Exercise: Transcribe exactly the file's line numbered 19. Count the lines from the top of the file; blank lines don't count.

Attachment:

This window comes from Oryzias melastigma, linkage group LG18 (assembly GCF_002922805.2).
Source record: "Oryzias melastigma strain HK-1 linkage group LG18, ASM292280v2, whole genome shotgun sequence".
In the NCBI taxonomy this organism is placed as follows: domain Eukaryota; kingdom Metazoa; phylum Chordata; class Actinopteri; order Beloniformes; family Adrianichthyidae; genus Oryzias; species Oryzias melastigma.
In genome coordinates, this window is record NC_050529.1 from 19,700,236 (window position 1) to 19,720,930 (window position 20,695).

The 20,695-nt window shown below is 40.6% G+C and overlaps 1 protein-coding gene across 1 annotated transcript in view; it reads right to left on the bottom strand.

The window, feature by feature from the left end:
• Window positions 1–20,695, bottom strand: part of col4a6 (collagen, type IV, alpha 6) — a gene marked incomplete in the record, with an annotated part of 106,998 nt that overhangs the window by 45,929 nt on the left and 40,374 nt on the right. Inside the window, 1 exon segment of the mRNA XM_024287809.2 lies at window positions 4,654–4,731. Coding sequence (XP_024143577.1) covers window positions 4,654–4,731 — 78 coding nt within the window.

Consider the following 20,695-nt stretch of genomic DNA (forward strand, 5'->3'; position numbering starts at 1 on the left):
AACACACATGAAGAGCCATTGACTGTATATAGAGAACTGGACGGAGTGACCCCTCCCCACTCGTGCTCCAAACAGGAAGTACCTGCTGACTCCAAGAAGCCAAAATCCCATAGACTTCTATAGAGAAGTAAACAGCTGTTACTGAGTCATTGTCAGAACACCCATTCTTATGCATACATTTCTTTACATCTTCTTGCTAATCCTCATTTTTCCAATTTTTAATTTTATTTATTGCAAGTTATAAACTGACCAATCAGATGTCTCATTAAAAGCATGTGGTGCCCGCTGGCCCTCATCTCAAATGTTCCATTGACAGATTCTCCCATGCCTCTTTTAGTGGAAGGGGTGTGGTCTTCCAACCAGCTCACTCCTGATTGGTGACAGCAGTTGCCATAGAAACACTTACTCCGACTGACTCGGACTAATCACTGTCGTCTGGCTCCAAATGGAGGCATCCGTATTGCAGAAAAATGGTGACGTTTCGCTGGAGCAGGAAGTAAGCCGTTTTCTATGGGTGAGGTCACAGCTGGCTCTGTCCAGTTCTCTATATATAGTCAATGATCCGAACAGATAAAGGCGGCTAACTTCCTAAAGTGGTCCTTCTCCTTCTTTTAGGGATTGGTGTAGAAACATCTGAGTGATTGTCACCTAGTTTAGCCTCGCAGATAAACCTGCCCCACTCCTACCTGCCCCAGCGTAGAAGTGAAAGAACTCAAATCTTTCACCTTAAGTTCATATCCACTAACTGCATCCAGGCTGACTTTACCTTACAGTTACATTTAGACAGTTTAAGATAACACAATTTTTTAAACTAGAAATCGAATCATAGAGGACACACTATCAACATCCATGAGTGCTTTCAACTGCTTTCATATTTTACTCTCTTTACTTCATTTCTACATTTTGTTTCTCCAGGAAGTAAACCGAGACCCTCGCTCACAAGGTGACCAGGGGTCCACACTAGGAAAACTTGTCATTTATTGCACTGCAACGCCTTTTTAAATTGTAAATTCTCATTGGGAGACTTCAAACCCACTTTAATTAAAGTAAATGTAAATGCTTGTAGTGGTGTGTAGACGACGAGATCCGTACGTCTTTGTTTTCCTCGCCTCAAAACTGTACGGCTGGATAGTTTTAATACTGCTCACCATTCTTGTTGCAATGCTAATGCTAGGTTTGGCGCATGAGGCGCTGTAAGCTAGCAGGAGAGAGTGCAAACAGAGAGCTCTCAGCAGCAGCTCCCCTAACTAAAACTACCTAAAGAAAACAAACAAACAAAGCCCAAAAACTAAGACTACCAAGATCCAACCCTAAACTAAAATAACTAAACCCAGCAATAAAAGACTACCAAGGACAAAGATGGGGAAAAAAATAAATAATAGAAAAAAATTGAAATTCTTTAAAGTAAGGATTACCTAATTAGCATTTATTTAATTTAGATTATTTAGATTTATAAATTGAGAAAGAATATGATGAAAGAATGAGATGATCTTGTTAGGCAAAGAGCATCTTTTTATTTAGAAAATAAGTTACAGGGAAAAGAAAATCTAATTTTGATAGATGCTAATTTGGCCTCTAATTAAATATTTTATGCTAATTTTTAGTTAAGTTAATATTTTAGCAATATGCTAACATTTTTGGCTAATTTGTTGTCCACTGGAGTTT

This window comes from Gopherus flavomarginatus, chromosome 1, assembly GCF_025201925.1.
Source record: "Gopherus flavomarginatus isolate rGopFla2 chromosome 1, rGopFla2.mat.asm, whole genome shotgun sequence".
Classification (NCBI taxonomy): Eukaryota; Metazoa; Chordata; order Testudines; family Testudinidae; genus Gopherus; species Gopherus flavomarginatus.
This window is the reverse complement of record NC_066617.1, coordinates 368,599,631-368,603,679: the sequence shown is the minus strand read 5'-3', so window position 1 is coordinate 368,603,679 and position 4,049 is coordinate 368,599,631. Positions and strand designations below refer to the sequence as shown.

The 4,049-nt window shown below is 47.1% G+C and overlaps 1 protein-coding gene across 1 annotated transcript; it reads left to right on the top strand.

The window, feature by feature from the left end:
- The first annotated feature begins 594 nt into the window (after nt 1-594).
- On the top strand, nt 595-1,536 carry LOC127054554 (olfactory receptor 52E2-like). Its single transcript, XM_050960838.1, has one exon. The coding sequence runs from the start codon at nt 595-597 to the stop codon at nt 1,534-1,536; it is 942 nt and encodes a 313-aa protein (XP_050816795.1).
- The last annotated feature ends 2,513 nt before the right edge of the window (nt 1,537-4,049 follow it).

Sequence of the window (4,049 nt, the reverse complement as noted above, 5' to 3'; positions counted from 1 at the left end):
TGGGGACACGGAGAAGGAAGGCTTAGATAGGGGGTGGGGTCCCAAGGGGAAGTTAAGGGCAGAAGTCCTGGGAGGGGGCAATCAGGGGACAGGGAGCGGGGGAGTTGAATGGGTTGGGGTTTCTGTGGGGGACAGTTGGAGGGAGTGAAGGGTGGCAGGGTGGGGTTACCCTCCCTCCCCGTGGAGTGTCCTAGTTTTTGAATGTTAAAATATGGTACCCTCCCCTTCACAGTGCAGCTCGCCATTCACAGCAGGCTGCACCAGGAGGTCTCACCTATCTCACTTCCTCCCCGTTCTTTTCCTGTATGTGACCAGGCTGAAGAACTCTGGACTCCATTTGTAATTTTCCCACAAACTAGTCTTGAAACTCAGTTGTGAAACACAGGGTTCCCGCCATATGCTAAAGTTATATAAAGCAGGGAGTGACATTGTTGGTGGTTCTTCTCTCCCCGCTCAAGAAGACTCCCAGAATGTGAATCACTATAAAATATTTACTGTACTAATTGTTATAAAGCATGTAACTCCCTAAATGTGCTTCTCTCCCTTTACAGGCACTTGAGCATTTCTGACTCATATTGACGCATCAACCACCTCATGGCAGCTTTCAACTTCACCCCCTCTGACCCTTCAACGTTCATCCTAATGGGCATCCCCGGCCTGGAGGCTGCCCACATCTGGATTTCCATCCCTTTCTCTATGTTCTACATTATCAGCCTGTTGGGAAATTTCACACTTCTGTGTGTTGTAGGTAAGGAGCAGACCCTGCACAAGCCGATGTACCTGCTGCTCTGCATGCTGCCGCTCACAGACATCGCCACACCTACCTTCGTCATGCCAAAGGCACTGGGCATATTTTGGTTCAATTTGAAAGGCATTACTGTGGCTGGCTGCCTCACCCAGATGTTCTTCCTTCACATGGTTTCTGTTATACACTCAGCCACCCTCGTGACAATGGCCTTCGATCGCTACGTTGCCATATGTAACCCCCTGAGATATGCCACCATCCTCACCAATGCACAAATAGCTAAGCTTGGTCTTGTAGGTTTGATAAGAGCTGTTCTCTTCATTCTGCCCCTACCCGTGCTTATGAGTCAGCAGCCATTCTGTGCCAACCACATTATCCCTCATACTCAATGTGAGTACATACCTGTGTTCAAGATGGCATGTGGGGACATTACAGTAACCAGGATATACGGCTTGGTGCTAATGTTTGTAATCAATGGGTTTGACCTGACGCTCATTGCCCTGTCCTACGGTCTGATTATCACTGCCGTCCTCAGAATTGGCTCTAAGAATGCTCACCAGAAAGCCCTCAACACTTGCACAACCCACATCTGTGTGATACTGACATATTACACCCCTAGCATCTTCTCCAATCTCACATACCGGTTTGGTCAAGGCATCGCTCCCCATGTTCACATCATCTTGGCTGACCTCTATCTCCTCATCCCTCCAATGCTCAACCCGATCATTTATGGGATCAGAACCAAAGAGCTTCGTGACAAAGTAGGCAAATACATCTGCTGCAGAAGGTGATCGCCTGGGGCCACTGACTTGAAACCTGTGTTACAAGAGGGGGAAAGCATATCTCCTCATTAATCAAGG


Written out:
Sequence of the window (4,049 nt, the reverse complement as noted above, 5' to 3'; positions counted from 1 at the left end):